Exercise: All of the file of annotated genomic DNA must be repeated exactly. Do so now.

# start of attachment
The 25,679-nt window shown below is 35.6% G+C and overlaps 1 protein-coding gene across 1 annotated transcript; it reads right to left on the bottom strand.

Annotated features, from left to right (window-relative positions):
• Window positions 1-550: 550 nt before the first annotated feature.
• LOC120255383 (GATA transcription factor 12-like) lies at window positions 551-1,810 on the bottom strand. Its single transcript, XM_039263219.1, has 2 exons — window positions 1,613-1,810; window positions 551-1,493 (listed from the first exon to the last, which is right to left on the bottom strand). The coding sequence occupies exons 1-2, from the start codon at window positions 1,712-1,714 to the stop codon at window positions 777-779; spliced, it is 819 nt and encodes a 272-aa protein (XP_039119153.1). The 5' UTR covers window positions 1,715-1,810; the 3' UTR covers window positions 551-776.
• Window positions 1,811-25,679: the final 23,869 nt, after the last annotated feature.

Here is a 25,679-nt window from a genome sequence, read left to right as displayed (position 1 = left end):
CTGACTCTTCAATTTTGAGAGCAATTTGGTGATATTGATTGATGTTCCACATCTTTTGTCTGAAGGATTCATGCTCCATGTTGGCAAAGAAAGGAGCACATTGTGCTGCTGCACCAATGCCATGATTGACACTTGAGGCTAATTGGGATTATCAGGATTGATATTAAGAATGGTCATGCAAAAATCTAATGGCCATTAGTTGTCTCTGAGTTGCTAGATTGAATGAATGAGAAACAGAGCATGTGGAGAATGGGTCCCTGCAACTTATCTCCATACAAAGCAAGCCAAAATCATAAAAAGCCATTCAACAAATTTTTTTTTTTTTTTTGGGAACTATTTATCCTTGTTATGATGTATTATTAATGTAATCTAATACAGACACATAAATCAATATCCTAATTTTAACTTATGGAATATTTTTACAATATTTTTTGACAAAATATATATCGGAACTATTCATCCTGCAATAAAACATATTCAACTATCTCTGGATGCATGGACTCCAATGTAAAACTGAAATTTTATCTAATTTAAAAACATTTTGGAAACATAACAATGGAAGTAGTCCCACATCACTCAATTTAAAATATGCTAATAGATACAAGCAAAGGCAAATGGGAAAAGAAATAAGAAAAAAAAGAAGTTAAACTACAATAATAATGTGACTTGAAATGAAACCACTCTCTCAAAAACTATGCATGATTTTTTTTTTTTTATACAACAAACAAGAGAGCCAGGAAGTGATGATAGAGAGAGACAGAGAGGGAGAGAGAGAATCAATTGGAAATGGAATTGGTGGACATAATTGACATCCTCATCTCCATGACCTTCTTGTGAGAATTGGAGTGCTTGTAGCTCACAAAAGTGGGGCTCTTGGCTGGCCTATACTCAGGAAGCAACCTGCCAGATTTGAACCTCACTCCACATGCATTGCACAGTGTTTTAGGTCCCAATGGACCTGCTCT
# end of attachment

The 25,679-nt window shown below is 35.6% G+C and overlaps 1 protein-coding gene across 1 annotated transcript; it reads right to left on the bottom strand.

Annotated features, from left to right (window-relative positions):
• Window positions 1-550: 550 nt before the first annotated feature.
• LOC120255383 (GATA transcription factor 12-like) lies at window positions 551-1,810 on the bottom strand. Its single transcript, XM_039263219.1, has 2 exons — window positions 1,613-1,810; window positions 551-1,493 (listed from the first exon to the last, which is right to left on the bottom strand). The coding sequence occupies exons 1-2, from the start codon at window positions 1,712-1,714 to the stop codon at window positions 777-779; spliced, it is 819 nt and encodes a 272-aa protein (XP_039119153.1). The 5' UTR covers window positions 1,715-1,810; the 3' UTR covers window positions 551-776.
• Window positions 1,811-25,679: the final 23,869 nt, after the last annotated feature.

Here is a 25,679-nt window from a genome sequence, read left to right as displayed (position 1 = left end):
CTGACTCTTCAATTTTGAGAGCAATTTGGTGATATTGATTGATGTTCCACATCTTTTGTCTGAAGGATTCATGCTCCATGTTGGCAAAGAAAGGAGCACATTGTGCTGCTGCACCAATGCCATGATTGACACTTGAGGCTAATTGGGATTATCAGGATTGATATTAAGAATGGTCATGCAAAAATCTAATGGCCATTAGTTGTCTCTGAGTTGCTAGATTGAATGAATGAGAAACAGAGCATGTGGAGAATGGGTCCCTGCAACTTATCTCCATACAAAGCAAGCCAAAATCATAAAAAGCCATTCAACAAATTTTTTTTTTTTTTTTGGGAACTATTTATCCTTGTTATGATGTATTATTAATGTAATCTAATACAGACACATAAATCAATATCCTAATTTTAACTTATGGAATATTTTTACAATATTTTTTGACAAAATATATATCGGAACTATTCATCCTGCAATAAAACATATTCAACTATCTCTGGATGCATGGACTCCAATGTAAAACTGAAATTTTATCTAATTTAAAAACATTTTGGAAACATAACAATGGAAGTAGTCCCACATCACTCAATTTAAAATATGCTAATAGATACAAGCAAAGGCAAATGGGAAAAGAAATAAGAAAAAAAAGAAGTTAAACTACAATAATAATGTGACTTGAAATGAAACCACTCTCTCAAAAACTATGCATGATTTTTTTTTTTTTATACAACAAACAAGAGAGCCAGGAAGTGATGATAGAGAGAGACAGAGAGGGAGAGAGAGAATCAATTGGAAATGGAATTGGTGGACATAATTGACATCCTCATCTCCATGACCTTCTTGTGAGAATTGGAGTGCTTGTAGCTCACAAAAGTGGGGCTCTTGGCTGGCCTATACTCAGGAAGCAACCTGCCAGATTTGAACCTCACTCCACATGCATTGCACAGTGTTTTAGGTCCCAATGGACCTGCTCT